If your child is struggling in public school, for whatever reason, and is getting more discouraged as the year progresses, choosing to homeschool might be a valid option to consider. However, be prepared for a transition period after taking your child out of public school before jumping into homeschooling.
If your child is currently in public school, before you withdraw them, you need to determine your state’s homeschooling laws. Make sure you meet all of the state’s requirements before taking further action. After you’ve met each of the laws of your state, contact your child’s school and formally withdraw your child. Failing to formally withdraw your child may lead to truancy issues in the future. Also, be prepared for them to ask questions.
The manner in which you withdraw your child will probably vary depending on where you live, possibly writing a letter to the superintendent of your child’s school system. Explain to them that you have chosen to homeschool and are formally withdrawing your child. Provide proof that you are following your state’s laws and are legally allowed to withdraw your child from school. If you can quote part of the law in your letter, it will show that you understand the law and your rights as a homeschooling family.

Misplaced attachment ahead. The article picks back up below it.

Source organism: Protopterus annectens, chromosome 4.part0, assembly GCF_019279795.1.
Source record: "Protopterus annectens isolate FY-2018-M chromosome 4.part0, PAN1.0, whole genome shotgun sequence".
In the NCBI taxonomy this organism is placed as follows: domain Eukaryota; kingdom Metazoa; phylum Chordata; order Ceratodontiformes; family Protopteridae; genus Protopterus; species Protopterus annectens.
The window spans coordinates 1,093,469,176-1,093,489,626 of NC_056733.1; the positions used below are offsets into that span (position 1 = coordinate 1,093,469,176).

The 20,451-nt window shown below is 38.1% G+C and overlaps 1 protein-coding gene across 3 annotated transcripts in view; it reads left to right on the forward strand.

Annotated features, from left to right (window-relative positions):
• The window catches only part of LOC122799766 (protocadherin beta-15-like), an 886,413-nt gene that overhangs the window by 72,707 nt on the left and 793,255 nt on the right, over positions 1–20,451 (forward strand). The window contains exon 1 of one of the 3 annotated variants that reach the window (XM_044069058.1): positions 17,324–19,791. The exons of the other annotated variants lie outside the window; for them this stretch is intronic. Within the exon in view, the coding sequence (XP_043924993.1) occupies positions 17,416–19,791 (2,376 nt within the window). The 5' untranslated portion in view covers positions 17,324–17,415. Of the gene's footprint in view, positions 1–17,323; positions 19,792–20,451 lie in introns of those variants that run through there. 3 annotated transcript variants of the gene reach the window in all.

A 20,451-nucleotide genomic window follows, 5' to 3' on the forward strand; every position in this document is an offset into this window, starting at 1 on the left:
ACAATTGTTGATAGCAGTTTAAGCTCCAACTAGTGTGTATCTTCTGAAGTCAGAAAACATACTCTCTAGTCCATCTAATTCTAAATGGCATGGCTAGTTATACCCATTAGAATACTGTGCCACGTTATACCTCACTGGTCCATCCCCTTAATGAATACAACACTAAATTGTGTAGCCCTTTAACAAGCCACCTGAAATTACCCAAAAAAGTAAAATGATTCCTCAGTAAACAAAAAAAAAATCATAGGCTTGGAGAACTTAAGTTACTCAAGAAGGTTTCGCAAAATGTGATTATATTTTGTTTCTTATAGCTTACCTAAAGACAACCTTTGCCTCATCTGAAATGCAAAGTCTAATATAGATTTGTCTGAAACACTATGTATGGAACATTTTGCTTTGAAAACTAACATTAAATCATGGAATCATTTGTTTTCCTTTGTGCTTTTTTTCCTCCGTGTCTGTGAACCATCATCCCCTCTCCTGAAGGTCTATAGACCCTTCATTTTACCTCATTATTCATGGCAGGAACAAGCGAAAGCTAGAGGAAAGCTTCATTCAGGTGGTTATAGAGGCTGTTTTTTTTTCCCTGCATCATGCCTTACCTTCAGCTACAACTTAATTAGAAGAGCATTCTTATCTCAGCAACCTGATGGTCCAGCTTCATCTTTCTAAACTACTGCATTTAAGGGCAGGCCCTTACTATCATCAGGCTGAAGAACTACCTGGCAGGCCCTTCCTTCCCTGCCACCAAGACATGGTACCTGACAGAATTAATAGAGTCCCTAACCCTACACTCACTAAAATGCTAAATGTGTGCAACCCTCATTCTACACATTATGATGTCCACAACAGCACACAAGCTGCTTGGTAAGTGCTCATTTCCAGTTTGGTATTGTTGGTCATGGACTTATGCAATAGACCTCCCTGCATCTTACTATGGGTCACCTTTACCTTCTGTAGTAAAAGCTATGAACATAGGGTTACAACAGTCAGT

- When you have your child at home, be prepared to take some time off of actual school work. This will give your child a chance to learn a new lifestyle. After all, your child has been used to the school’s way of doing things. They are no longer imprisoned by the rules and regulations they’ve come to know.
- Take some time to get to know one another again. You may think you know your child, but it’s quite possible that you don’t know them at all. There may be parts of your child’s personality that you never knew existed. They might learn some new things about you, as well.
- Don’t be surprised if your child continues to do the things that they’ve become accustomed to doing. Some new homeschoolers will raise their hand if they have a question or when they need to use the restroom. It may take some time to do, but those habits will need to be broken.
- Keep some of the better habits they’ve gained. If your child has been used to having spelling tests on a particular day of the week, continue to keep that schedule. If you allow them to stop doing everything they did in public school, you may have a situation that is worse than they left.
- Take the time to enjoy the process with your child. Choosing to homeschool, while primarily for the student, should also be enjoyable for you as well. Cut loose and have fun. Don’t take yourselves too seriously, and remember that you were a parent first. Most of all, remember why you chose to homeschool . . . to enjoy the freedom homeschooling affords.